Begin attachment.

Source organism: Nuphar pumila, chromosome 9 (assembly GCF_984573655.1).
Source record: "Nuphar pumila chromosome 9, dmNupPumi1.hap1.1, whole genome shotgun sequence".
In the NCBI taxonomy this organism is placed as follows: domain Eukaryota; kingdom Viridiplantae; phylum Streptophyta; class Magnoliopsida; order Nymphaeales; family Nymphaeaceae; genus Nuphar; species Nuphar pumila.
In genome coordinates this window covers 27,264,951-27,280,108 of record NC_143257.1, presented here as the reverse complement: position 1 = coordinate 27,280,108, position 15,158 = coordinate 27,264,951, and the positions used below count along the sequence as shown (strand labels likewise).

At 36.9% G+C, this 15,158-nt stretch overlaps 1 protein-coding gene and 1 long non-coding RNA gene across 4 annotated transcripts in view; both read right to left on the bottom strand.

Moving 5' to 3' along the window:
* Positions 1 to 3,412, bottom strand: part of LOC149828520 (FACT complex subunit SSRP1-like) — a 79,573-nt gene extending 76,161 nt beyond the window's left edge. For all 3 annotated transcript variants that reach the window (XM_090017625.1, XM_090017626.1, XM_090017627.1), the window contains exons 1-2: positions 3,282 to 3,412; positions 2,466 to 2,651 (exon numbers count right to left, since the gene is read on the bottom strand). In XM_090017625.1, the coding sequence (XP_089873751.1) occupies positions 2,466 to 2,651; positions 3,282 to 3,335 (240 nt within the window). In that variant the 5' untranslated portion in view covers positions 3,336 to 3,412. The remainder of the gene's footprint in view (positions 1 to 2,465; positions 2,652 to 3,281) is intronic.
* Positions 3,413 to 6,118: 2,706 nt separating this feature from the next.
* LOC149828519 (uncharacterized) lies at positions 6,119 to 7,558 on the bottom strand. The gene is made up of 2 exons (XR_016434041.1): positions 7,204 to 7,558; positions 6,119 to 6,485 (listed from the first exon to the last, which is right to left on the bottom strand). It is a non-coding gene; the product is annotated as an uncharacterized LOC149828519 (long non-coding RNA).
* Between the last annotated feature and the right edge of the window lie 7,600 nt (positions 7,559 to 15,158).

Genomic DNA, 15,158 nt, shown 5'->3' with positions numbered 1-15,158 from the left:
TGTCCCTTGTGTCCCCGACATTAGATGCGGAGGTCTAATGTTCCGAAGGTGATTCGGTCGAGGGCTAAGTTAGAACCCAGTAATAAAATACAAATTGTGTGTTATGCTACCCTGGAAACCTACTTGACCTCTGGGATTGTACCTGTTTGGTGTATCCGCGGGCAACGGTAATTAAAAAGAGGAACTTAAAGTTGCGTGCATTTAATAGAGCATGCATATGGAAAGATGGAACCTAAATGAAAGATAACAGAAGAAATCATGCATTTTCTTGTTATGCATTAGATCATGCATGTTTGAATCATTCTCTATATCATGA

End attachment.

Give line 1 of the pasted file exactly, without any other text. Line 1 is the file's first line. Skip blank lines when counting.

Source organism: Nuphar pumila, chromosome 9 (assembly GCF_984573655.1).